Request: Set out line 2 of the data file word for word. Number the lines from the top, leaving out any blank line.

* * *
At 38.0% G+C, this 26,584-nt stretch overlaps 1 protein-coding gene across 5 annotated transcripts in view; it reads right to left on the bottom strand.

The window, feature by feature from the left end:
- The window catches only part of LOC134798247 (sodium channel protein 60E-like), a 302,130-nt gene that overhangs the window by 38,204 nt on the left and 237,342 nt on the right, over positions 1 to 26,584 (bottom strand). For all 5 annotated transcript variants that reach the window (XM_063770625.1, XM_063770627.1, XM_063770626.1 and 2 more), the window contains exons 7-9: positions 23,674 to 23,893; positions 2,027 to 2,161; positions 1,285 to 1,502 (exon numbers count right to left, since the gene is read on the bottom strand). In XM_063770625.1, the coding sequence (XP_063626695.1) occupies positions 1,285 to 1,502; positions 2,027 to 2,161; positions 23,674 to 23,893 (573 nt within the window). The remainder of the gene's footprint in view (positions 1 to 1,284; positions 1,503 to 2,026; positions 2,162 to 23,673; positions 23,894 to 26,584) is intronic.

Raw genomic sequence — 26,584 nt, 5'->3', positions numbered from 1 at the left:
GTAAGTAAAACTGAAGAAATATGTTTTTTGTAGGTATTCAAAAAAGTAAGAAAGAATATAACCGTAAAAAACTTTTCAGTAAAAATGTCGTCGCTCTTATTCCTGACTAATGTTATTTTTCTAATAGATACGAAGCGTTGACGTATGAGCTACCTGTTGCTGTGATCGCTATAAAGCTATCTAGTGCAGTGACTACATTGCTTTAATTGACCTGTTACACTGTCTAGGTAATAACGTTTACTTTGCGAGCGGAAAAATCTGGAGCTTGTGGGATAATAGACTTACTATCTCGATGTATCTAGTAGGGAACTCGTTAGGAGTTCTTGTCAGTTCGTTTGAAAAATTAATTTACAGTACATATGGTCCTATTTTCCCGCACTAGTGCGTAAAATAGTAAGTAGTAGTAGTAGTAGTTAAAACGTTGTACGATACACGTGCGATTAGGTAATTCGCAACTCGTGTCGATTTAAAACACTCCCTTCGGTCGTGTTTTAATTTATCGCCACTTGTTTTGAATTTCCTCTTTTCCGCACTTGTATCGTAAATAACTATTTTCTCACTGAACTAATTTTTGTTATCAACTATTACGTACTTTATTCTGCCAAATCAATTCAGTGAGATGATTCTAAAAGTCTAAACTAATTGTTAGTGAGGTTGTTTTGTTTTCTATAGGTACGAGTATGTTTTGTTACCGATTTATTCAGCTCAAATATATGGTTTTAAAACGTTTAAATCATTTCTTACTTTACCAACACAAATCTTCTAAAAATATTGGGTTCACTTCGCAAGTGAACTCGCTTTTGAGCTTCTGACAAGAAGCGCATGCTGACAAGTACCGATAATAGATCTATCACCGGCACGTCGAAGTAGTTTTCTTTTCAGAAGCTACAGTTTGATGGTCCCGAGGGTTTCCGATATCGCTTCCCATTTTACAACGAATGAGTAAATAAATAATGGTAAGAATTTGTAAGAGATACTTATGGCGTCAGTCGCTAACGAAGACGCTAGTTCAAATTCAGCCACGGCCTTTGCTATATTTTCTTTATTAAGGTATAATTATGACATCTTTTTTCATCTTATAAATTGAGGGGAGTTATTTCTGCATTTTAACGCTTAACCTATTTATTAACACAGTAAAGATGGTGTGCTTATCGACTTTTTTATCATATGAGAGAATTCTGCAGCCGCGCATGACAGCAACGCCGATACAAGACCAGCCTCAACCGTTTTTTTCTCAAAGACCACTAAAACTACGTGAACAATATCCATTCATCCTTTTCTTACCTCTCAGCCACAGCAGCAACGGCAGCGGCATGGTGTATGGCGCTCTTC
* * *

The window, feature by feature from the left end: